The fact that I'm talking about Italians or Italian issues is utterly irrelevant.

     

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    •  
      identicon
      Anonymous Anonymous Coward, Oct 5th, 2011 @ 12:55pm

      Re: Law

      I think the issue is that those 847,000 articles ARE on a server in Italy. Not sure why they don't just 'backup' those files to another country, and then label them Italian. They could then shut down the servers in Italy. The content would still be editable, unless the Italian government puts up the Great Pizza Wall of Italy, and blocks all sites with wiki in their name.

       

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        icon
        btr1701 (profile), Oct 5th, 2011 @ 3:13pm

        Re: Re: Law

        > I think the issue is that those 847,000 articles
        > ARE on a server in Italy.

        No, it clearly said that the broader Wikipedia group is concerned how this law would apply outside of Italy, and specifically referenced servers in the US and Netherlands.

        For those sites hosted on those servers outside of Italy, the Italian law wouldn't apply at all. It's really not even much of a question.

         

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  •  
    identicon
    Anonymous Coward, Oct 5th, 2011 @ 12:30pm

    Did Mike sell Techdirt to you?

     

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  •  
    identicon
    Anonymous Coward, Oct 5th, 2011 @ 12:40pm

    You know how you stop this from happening? Everyone in Italy should complain about all the gov't websites. The wording of the proposed law seems to indicate that there is zero burden of proof imposed upon the complaintant, no way to defend against a complaint and no recourse for false accusations. First target, the taxing authority's main page.

     

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      icon
      Rikuo (profile), Oct 5th, 2011 @ 2:42pm

      Re:

      Why does the zero burden of proof sound so familiar? Oh yeah, the three strikes laws. Seems in the past few years, the concept of evidence and proof has basically been removed from the law books.

       

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    The Groove Tiger (profile), Oct 5th, 2011 @ 12:43pm

    While we are at it, we could remove the Italy entry from the regular Wikipedia.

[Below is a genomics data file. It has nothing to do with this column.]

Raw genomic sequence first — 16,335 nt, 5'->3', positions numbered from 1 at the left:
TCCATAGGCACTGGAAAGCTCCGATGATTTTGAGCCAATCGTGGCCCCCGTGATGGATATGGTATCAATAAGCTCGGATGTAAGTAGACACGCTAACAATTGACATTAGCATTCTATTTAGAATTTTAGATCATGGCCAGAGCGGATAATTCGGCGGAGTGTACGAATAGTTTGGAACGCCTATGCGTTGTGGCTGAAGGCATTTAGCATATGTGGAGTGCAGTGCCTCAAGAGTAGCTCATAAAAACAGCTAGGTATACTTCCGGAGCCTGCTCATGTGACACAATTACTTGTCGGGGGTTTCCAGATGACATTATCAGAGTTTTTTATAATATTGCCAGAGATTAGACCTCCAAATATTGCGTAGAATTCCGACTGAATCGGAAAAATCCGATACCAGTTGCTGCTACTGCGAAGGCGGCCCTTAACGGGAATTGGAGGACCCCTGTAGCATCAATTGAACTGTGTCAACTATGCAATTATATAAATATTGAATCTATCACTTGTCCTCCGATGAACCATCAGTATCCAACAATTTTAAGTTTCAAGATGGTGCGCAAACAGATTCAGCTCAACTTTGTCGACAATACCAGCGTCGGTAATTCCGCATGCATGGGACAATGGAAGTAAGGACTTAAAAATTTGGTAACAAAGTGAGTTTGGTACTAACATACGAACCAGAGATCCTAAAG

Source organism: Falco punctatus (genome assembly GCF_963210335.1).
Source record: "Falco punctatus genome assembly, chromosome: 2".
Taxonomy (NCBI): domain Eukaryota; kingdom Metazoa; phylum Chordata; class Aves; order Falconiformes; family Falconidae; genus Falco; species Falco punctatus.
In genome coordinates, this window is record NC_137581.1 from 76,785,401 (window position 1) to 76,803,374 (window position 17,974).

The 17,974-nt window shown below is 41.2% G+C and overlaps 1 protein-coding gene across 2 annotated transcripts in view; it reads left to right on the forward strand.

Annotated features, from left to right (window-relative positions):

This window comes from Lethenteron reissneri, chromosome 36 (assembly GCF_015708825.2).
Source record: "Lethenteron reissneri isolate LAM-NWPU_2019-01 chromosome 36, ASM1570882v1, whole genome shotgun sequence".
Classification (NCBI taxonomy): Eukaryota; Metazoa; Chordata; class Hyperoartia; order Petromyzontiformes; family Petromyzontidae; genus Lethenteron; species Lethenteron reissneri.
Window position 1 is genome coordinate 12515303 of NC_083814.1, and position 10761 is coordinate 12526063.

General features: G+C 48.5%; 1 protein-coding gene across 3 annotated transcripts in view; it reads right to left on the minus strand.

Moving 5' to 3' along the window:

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    Some Other Guy (profile), Oct 5th, 2011 @ 12:51pm

    Typo report.

    Neterhlands -> Netherlands

     

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    Glyn Moody (profile), Oct 5th, 2011 @ 2:59pm

    Update added

    It looks like the problematic Paragraph 29 has been pulled - see update at end for details.

     

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  •  
    identicon
    Anonymous Coward, Oct 5th, 2011 @ 3:15pm

    "we've learned that the controversial paragraph 29 of the Wiretapping bill has been dropped ... However, it's important to note that the rest of the bill is still going forward - and has plenty of other changes that will harm freedom of speech in Italy if enacted. "

    Two steps forward, one step back. Two steps forward, one step back. It's much easier to pass the rest of the bill if you include an absurd clause and drop it at the last minute after everyone protests. That one clause distracts everyone from the rest of the bill during most of the protest duration. Then governments can use the middle ground fallacy and say, "see, we're being compromising, why doesn't the public compromise a bit too?"

     

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  •  
    identicon
    zadoc, Oct 5th, 2011 @ 11:34pm

    The Italian legislature is crazy for trying to impliment restrictions on freedom of speech on the Internet.

    POLL: Do you support Wikipedia's strike in Italy?
    Vote: http://www.wepolls.com/p/3522172